ADAMS, Mass. — The overflowing dumpsters at the former Curtis Fine Papers are being removed.
Code Enforcement Officer Thomas Romaniak told the Board of Health on Wednesday that the business storing the full dumpsters on the 115 Howland Ave. property has moved most of them to a different location it also leases.
"There is still some junk there and in the back," he said. "There are some unregistered vehicles back there, too ... there have been issues there for a long time now."
Discussion over the mill sparked up on social media when residents shared concerns over alleged activity there in October. The town had pulled MJD Real Estate's operating permits because owners Norman Dellaghelfa Jr. and Roberta Dellaghelfa, who used the facility for their trucking business, owe the town more than $450,000 in unpaid real estate and personal property taxes. The town is in the process of taking the property.
While they were not allowed to operate on the premises, it appears that they were leasing space to a hauler.
Last month, the Board of Health was asked to inspect the dumpsters on the property that were believed to be a fire hazard.
Board of Health member Bruce Shepley said although the dumpster issue seems to be correcting itself, the board should keep a close eye on the mill.
"I think this needs to stay open indefinitely and this is a multi-agency effort that until we all are in agreement should stay open," Shepley said. "This is a big issue and ... this is a thorn in the side of Adams."
There are also zoning concerns with the property and Romaniak said he believes the town was in the process of finding out who else is leasing the property. He said there appears to be an automobile repair operation still on the premise as well as a continuation of freight movement.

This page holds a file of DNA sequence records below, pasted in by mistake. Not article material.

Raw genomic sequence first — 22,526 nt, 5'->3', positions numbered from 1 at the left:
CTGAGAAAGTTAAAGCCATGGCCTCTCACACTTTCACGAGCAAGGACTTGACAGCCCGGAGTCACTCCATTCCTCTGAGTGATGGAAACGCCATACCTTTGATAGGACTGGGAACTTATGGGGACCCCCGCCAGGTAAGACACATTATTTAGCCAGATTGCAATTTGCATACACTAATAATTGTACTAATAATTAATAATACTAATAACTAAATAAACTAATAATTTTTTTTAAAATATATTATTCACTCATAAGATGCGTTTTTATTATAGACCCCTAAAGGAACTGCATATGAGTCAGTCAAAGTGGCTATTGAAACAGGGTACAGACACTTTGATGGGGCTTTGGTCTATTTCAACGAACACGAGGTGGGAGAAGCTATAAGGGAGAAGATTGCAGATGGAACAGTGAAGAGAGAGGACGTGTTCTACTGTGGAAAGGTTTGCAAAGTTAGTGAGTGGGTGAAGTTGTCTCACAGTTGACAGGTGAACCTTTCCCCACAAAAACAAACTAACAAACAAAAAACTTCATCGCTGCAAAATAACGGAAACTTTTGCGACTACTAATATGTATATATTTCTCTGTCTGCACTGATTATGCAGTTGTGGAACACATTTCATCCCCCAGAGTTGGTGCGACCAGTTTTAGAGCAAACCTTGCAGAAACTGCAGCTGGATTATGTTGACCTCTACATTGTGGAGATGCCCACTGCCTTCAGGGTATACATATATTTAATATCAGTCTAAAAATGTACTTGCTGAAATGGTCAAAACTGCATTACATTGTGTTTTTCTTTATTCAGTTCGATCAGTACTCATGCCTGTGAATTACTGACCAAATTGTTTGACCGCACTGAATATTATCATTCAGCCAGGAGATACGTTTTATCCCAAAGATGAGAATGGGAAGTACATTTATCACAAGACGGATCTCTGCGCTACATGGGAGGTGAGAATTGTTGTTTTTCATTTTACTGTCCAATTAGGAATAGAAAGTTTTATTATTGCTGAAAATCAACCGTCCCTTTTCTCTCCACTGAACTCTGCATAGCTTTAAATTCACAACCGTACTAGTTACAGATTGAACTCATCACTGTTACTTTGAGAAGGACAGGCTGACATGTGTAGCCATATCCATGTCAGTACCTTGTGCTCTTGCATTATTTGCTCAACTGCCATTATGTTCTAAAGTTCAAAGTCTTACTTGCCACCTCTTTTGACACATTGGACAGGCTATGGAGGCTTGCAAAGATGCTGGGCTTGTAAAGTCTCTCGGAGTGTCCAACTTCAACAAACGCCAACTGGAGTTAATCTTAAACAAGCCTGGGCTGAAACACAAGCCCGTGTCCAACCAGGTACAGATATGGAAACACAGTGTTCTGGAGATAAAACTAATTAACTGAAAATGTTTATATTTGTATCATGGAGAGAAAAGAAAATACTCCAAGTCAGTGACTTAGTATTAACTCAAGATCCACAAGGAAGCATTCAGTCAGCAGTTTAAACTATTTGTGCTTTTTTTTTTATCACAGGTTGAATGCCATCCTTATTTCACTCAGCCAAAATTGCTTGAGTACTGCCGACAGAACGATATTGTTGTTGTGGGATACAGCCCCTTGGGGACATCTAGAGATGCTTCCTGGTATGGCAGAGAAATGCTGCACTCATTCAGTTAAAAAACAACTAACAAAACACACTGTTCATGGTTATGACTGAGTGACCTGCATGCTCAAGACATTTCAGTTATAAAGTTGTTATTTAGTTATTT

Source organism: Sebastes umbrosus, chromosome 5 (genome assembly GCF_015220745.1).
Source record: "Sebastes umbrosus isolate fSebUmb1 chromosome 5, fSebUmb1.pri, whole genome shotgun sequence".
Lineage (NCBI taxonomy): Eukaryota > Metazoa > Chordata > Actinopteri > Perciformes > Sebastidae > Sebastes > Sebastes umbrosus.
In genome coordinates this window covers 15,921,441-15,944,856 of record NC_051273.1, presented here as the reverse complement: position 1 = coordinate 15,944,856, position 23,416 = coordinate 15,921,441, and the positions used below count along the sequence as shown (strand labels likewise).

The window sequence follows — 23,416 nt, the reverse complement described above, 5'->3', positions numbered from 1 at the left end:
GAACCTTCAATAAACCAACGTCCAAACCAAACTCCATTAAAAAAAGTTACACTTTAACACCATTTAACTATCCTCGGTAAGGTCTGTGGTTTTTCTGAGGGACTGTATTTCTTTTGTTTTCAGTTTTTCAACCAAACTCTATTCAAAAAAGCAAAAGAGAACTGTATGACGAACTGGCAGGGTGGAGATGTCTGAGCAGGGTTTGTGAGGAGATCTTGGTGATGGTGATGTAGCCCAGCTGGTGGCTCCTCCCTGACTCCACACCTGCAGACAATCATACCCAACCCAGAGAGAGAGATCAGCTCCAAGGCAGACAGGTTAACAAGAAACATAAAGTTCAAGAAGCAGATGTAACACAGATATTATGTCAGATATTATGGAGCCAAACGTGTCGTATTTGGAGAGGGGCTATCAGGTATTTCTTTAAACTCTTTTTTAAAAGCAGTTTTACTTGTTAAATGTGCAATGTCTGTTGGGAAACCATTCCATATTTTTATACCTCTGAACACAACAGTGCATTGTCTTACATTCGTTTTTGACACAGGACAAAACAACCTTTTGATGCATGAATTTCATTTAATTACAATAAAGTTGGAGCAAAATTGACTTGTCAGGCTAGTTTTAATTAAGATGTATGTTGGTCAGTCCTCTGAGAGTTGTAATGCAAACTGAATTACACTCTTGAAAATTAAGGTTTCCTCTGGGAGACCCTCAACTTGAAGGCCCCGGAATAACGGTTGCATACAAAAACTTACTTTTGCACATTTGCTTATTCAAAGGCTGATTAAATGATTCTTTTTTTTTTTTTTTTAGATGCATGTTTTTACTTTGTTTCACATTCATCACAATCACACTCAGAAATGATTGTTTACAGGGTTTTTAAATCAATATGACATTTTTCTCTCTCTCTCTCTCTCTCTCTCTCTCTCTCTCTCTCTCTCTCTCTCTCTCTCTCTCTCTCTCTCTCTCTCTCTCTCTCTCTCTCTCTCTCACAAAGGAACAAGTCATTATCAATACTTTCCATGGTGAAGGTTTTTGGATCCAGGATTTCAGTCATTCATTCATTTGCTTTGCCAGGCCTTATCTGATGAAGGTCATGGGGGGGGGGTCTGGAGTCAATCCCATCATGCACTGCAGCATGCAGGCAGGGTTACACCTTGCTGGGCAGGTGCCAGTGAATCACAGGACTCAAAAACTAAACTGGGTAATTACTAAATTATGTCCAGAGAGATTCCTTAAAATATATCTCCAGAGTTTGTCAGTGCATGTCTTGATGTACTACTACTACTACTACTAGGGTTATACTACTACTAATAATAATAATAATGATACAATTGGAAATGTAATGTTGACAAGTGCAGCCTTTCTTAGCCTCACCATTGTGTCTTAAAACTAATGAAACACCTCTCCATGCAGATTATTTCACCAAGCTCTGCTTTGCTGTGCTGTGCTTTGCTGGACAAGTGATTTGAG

He added that the Dellaghelfas also owe fines to the state Department of Environmental Protection.
Romaniak said he did not inspect the inside of the mill.
In other business, the Board of Health said a vial of mercury was found in the transfer station shed and was properly disposed of through the Northern Berkshire Solid Waste Management District. No one knew how the vial got there.
"Upon the annual cleaning of the shed by a known contractor, this bottle of liquid mercury was found in there," Shepley said. "How it got in there and who dropped it off is unknown to everyone."
For the most part, the shed it locked and the attendant keeps a watchful eye on whatever materials come through, he said, adding the attendant may have been busy and missed the mercury passing through.
Shepley asked at a future meeting they brainstorm how to prevent an incident like this from happening again.
"It was just a small amount. You know enough to roll on our desks in the 1960s, but we want to make sure we can prevent this in the future," he said. "There could have been some significant ramifications."
Board member David Rhoads said the full-service transfer station is now open and the town has already sold almost 300 permits.
"We are open for business there were," he said. "Permits are in demand."
The East Road transfer station had only taken recyclables in recent years and residents used commercial haulers or the North Adams transfer station. The town decided to start taking solid waste and implemented a pay-as-you-throw system to offset the station's costs.
Rhoads also asked if it was possible in the future to accept expired propane tanks.
Shepley said the attendant in the past had removed the valves and taken tanks but with no way to know if the tanks are completely empty, it could be dangerous.
"Removing the valves is dangerous and we shouldn't be doing that," he said. "You never know if it has been completely discharged."
Shepley said he would contact the waste district to see what the protocol for collecting propane tanks is.
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